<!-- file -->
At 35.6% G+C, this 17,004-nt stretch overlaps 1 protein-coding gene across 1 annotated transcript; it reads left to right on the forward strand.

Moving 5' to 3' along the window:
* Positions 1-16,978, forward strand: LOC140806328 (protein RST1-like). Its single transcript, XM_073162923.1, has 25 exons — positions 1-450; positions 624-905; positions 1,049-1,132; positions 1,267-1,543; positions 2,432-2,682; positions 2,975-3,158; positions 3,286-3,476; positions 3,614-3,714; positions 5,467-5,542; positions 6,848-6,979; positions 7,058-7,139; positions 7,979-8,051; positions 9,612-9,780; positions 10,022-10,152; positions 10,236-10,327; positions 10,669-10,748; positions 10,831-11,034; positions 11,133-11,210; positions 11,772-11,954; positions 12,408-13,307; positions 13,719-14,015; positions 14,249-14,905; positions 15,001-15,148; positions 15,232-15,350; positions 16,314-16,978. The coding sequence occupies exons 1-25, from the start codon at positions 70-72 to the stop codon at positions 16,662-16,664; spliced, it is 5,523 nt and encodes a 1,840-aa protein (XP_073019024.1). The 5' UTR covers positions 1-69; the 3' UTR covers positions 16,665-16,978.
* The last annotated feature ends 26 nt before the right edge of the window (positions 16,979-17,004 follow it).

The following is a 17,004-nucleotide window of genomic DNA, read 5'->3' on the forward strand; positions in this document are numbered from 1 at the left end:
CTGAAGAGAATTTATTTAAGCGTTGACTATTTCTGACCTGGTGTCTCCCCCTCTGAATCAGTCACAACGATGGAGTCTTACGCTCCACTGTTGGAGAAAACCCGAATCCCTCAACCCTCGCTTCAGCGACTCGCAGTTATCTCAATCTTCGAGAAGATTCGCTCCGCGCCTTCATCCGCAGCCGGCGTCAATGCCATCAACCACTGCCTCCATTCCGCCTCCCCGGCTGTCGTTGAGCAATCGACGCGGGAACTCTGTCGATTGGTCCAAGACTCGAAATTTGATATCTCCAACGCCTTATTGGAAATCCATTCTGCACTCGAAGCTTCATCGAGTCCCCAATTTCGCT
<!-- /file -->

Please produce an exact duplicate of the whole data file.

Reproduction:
At 35.6% G+C, this 17,004-nt stretch overlaps 1 protein-coding gene across 1 annotated transcript; it reads left to right on the forward strand.

Moving 5' to 3' along the window:
* Positions 1-16,978, forward strand: LOC140806328 (protein RST1-like). Its single transcript, XM_073162923.1, has 25 exons — positions 1-450; positions 624-905; positions 1,049-1,132; positions 1,267-1,543; positions 2,432-2,682; positions 2,975-3,158; positions 3,286-3,476; positions 3,614-3,714; positions 5,467-5,542; positions 6,848-6,979; positions 7,058-7,139; positions 7,979-8,051; positions 9,612-9,780; positions 10,022-10,152; positions 10,236-10,327; positions 10,669-10,748; positions 10,831-11,034; positions 11,133-11,210; positions 11,772-11,954; positions 12,408-13,307; positions 13,719-14,015; positions 14,249-14,905; positions 15,001-15,148; positions 15,232-15,350; positions 16,314-16,978. The coding sequence occupies exons 1-25, from the start codon at positions 70-72 to the stop codon at positions 16,662-16,664; spliced, it is 5,523 nt and encodes a 1,840-aa protein (XP_073019024.1). The 5' UTR covers positions 1-69; the 3' UTR covers positions 16,665-16,978.
* The last annotated feature ends 26 nt before the right edge of the window (positions 16,979-17,004 follow it).

The following is a 17,004-nucleotide window of genomic DNA, read 5'->3' on the forward strand; positions in this document are numbered from 1 at the left end:
CTGAAGAGAATTTATTTAAGCGTTGACTATTTCTGACCTGGTGTCTCCCCCTCTGAATCAGTCACAACGATGGAGTCTTACGCTCCACTGTTGGAGAAAACCCGAATCCCTCAACCCTCGCTTCAGCGACTCGCAGTTATCTCAATCTTCGAGAAGATTCGCTCCGCGCCTTCATCCGCAGCCGGCGTCAATGCCATCAACCACTGCCTCCATTCCGCCTCCCCGGCTGTCGTTGAGCAATCGACGCGGGAACTCTGTCGATTGGTCCAAGACTCGAAATTTGATATCTCCAACGCCTTATTGGAAATCCATTCTGCACTCGAAGCTTCATCGAGTCCCCAATTTCGCT